Scott Johnson: The last Bush Doctrine - President Bush's July 2007 announcement of the regional peace conference that convened in Annapolis the following November provided that attendance was to to be limited to representatives of nations that support a two-state solution, reject violence, recognize Israel's right to exist, and commit to all previous agreements between the parties. Adhering to this limitation, however, would have resulted in a small party. The limitation was therefore abandoned in a big way. The Bush administration even made room for a state sponsor of terror (Syria) at the conference. Syria continues to demonstrate the incoherence of Bush administration foreign policy. Stephen Hayes reports that two days after President Bush criticized Syria as a state sponsor of terror in his speech at the United Nations, Secretary Rice met with Syrian Foreign Minister Walid Mouallem in New York. (READ MORE)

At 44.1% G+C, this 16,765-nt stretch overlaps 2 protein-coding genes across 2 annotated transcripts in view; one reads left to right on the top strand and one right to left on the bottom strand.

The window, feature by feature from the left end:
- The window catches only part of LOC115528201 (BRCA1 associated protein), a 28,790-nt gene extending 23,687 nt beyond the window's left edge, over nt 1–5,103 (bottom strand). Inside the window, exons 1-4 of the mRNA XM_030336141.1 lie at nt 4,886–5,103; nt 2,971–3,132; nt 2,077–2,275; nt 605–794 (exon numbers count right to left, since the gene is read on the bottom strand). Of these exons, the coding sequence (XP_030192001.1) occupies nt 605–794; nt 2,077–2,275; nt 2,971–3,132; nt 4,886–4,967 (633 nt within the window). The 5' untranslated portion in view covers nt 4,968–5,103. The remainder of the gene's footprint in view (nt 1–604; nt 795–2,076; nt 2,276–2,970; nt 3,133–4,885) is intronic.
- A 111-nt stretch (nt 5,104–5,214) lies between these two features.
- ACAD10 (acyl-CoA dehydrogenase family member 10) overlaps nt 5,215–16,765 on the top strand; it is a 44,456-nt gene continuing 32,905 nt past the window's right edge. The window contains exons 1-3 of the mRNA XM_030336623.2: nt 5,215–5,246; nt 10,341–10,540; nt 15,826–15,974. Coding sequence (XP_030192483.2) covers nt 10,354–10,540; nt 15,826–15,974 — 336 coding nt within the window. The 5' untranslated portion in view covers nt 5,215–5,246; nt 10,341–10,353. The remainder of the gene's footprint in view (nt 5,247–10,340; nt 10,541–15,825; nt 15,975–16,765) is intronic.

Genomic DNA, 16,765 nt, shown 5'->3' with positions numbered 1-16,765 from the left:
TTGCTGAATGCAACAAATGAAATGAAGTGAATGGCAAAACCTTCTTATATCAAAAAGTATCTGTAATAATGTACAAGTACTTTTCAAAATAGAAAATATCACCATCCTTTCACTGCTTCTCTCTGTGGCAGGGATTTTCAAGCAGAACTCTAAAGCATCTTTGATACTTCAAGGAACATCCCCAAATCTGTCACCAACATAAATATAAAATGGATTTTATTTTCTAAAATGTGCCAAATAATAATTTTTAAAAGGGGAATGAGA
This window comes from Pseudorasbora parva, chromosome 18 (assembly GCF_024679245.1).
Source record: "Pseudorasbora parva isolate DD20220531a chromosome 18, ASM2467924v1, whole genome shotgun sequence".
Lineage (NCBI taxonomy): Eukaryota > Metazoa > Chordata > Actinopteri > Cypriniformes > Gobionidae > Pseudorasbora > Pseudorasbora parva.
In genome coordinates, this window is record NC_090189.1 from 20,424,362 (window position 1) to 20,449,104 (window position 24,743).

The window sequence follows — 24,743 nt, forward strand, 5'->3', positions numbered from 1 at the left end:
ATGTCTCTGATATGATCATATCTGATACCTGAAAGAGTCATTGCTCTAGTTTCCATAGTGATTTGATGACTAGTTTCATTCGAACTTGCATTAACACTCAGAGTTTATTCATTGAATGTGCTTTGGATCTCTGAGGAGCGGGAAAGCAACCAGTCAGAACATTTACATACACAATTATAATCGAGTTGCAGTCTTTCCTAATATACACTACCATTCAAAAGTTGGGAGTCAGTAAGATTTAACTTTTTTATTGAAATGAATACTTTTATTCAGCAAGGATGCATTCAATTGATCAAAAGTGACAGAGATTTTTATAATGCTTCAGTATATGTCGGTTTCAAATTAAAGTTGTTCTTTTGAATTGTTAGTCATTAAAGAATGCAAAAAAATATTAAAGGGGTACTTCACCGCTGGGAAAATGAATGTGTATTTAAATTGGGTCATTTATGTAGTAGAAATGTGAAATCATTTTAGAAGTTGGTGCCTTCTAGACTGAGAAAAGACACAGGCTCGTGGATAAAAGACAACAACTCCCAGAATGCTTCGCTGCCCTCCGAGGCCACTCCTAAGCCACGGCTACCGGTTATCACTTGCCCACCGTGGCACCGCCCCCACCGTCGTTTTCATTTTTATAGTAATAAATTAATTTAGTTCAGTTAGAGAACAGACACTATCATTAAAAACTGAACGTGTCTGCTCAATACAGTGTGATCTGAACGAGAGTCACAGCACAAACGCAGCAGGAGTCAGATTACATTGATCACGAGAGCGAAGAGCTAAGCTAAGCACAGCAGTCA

Eugene Volokh: Illegal To Use Nonlethal Self-Defense If You Can Safely Retreat? - As I blogged last year, in a very few states, it's illegal to use even nondeadly self-defense if you could safely retreat from the fight (and even if you weren't at all culpable in starting the fight). There's a hot debate about whether you should be able to use deadly self-defense when you could safely retreat, with most U.S. states saying "yes" but a substantial minority saying "no." I had thought, though, that the uniform rule was that you could stand your ground and use nondeadly self-defense, regardless of whether you could have avoided the problem by running away. But a very few states take the opposite view. In any case, this arose in the case of Michael Mette, an off-duty Chicago police officer, who was sentenced to 5 years in prison in such a situation: (READ MORE)